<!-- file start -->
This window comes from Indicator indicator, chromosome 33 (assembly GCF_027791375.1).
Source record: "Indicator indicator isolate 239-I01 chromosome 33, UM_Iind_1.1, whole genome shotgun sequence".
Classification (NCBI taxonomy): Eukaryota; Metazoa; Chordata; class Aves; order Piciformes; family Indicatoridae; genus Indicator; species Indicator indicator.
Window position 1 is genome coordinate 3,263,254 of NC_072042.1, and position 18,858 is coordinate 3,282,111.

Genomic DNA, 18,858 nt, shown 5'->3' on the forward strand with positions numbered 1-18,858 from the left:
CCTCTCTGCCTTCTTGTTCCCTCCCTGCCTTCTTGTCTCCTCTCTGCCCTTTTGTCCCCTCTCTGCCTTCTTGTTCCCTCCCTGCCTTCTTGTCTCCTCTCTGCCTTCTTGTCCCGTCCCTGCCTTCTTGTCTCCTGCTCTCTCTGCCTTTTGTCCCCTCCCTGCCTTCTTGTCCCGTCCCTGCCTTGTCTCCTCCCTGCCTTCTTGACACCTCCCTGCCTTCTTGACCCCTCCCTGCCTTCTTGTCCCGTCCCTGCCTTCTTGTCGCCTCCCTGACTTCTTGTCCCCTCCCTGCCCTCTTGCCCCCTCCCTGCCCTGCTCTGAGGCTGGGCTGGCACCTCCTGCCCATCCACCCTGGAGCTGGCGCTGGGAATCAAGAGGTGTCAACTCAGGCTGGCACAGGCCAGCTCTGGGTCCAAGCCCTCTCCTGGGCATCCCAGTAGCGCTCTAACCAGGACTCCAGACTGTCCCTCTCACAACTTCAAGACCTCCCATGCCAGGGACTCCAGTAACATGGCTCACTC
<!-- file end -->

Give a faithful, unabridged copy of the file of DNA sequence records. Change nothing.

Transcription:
This window comes from Indicator indicator, chromosome 33 (assembly GCF_027791375.1).
Source record: "Indicator indicator isolate 239-I01 chromosome 33, UM_Iind_1.1, whole genome shotgun sequence".
Classification (NCBI taxonomy): Eukaryota; Metazoa; Chordata; class Aves; order Piciformes; family Indicatoridae; genus Indicator; species Indicator indicator.
Window position 1 is genome coordinate 3,263,254 of NC_072042.1, and position 18,858 is coordinate 3,282,111.

Genomic DNA, 18,858 nt, shown 5'->3' on the forward strand with positions numbered 1-18,858 from the left:
CCTCTCTGCCTTCTTGTTCCCTCCCTGCCTTCTTGTCTCCTCTCTGCCCTTTTGTCCCCTCTCTGCCTTCTTGTTCCCTCCCTGCCTTCTTGTCTCCTCTCTGCCTTCTTGTCCCGTCCCTGCCTTCTTGTCTCCTGCTCTCTCTGCCTTTTGTCCCCTCCCTGCCTTCTTGTCCCGTCCCTGCCTTGTCTCCTCCCTGCCTTCTTGACACCTCCCTGCCTTCTTGACCCCTCCCTGCCTTCTTGTCCCGTCCCTGCCTTCTTGTCGCCTCCCTGACTTCTTGTCCCCTCCCTGCCCTCTTGCCCCCTCCCTGCCCTGCTCTGAGGCTGGGCTGGCACCTCCTGCCCATCCACCCTGGAGCTGGCGCTGGGAATCAAGAGGTGTCAACTCAGGCTGGCACAGGCCAGCTCTGGGTCCAAGCCCTCTCCTGGGCATCCCAGTAGCGCTCTAACCAGGACTCCAGACTGTCCCTCTCACAACTTCAAGACCTCCCATGCCAGGGACTCCAGTAACATGGCTCACTC